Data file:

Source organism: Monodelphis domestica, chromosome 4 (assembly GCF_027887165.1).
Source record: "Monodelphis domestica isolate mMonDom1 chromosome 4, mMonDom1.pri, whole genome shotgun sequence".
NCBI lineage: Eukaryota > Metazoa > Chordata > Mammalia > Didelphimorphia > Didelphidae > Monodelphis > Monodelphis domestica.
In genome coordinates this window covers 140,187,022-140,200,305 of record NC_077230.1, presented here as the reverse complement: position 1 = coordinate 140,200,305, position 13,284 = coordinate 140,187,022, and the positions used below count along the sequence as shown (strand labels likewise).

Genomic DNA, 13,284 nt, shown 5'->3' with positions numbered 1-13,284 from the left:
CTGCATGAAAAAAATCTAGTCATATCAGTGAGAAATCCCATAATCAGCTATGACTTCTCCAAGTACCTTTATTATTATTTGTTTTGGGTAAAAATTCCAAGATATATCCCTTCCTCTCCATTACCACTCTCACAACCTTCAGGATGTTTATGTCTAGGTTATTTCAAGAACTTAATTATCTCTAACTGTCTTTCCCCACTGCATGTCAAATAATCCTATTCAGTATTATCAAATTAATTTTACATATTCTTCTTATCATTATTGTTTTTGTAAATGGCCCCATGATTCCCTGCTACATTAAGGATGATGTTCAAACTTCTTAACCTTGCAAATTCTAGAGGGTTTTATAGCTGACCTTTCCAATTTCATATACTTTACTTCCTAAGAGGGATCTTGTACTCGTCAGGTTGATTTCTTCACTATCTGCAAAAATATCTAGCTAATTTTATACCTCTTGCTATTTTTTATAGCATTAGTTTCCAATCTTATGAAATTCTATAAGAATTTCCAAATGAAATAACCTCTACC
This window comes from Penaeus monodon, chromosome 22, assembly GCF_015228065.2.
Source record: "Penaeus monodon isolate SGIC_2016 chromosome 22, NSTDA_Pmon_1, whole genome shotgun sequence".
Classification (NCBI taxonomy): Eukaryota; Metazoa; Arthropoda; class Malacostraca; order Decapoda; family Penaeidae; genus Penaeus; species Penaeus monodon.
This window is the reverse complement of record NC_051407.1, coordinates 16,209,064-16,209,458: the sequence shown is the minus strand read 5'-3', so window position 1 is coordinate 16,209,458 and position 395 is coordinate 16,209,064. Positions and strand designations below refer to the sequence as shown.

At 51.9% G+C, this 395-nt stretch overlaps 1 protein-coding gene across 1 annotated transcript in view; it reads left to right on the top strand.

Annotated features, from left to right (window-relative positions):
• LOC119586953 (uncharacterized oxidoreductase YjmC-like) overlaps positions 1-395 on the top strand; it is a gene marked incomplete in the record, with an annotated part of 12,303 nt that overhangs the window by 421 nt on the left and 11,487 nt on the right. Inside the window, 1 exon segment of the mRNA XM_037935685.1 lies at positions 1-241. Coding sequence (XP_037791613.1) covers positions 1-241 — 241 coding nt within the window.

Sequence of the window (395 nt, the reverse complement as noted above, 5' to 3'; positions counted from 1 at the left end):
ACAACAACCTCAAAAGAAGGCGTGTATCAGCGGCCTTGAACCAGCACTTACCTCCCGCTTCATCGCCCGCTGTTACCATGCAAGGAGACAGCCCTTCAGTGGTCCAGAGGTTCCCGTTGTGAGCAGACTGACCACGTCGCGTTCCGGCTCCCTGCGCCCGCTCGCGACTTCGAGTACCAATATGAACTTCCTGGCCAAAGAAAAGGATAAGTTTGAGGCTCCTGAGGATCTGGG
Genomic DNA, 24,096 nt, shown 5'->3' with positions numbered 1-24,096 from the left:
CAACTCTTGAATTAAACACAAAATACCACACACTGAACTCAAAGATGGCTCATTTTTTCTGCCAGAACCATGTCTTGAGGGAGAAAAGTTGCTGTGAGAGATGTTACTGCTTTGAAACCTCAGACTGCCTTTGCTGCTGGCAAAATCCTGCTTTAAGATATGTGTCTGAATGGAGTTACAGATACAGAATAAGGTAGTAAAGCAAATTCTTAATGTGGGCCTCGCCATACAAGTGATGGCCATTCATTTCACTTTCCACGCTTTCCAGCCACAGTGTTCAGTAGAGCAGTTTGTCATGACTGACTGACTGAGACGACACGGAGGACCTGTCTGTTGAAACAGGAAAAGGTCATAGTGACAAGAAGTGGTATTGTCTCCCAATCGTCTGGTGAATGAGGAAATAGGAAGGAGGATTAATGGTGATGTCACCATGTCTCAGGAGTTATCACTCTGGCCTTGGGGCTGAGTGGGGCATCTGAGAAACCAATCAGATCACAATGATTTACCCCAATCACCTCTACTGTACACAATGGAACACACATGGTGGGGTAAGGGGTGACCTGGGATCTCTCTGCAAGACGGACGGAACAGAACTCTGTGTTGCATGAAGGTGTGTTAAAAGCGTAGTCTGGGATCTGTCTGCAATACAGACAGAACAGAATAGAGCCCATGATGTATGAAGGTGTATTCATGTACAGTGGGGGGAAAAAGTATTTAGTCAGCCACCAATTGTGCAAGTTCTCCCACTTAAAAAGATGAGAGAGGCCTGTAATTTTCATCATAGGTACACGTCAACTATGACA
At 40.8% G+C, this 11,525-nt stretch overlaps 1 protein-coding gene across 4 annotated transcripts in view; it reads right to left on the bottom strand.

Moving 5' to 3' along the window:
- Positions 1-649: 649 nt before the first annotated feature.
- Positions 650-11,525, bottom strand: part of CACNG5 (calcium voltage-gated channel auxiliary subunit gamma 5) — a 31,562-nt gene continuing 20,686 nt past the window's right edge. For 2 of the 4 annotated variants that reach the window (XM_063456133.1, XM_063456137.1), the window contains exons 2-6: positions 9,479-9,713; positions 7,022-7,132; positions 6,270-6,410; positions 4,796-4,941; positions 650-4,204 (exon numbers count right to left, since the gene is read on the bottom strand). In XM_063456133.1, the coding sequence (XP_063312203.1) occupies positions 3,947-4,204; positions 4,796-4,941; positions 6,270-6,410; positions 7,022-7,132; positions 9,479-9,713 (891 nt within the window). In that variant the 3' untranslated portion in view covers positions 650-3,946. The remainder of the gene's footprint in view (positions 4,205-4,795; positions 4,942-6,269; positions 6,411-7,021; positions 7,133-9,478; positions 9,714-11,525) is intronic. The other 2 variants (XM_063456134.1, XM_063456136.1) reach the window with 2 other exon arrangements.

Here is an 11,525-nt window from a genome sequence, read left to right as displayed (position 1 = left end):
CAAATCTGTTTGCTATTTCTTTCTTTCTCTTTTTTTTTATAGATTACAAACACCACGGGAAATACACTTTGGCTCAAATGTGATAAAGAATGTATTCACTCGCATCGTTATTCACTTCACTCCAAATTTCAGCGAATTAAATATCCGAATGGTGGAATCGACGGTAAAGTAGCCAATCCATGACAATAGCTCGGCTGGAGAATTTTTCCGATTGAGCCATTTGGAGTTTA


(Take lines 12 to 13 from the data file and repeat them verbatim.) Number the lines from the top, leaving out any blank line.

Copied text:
Annotated features, from left to right (window-relative positions):
• LOC119586953 (uncharacterized oxidoreductase YjmC-like) overlaps positions 1-395 on the top strand; it is a gene marked incomplete in the record, with an annotated part of 12,303 nt that overhangs the window by 421 nt on the left and 11,487 nt on the right. Inside the window, 1 exon segment of the mRNA XM_037935685.1 lies at positions 1-241. Coding sequence (XP_037791613.1) covers positions 1-241 — 241 coding nt within the window.